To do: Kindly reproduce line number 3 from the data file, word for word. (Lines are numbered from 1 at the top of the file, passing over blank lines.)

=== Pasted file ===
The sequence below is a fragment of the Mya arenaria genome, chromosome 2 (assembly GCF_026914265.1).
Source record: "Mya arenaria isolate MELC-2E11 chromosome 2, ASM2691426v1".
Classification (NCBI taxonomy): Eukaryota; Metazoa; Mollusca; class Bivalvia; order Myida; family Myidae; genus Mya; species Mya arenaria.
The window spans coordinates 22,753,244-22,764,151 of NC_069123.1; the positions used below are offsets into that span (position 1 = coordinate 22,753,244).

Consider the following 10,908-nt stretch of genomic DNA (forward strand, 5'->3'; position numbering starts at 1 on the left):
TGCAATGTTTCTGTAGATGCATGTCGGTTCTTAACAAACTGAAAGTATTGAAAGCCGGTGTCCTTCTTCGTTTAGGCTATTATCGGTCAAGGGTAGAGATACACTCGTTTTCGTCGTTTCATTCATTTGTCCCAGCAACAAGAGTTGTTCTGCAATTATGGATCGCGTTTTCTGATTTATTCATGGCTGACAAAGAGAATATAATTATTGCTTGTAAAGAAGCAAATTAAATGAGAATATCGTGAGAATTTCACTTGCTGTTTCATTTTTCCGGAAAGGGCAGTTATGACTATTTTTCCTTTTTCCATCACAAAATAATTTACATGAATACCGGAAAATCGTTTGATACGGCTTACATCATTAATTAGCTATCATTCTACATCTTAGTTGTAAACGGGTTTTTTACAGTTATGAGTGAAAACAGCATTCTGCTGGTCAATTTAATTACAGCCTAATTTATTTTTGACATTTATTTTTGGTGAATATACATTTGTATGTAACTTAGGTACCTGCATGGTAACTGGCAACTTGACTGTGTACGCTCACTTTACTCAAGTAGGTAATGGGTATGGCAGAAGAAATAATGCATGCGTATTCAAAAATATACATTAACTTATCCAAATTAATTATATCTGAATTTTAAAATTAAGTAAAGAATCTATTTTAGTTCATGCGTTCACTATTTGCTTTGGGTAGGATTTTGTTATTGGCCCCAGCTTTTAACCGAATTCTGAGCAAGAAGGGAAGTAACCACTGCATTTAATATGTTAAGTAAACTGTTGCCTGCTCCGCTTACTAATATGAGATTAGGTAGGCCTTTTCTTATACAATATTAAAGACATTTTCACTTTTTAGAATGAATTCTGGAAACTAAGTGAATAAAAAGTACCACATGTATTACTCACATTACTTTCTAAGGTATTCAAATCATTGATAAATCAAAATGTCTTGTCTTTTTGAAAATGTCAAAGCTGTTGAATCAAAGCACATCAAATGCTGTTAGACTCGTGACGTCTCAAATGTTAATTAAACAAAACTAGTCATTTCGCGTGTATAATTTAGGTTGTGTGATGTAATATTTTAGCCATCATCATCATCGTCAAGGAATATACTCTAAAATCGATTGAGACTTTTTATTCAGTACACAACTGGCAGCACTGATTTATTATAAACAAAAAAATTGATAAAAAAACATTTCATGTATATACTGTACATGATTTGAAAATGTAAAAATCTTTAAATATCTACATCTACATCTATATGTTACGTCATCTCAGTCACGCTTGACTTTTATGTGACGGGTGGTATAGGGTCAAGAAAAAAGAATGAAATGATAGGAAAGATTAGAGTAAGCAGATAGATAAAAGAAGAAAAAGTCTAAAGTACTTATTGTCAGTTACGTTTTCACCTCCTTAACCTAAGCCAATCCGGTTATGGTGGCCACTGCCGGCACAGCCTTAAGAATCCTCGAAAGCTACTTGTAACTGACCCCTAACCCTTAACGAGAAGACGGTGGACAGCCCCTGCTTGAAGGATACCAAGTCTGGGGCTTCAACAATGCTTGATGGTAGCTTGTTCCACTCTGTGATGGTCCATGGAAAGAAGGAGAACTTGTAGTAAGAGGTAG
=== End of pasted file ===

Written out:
Classification (NCBI taxonomy): Eukaryota; Metazoa; Mollusca; class Bivalvia; order Myida; family Myidae; genus Mya; species Mya arenaria.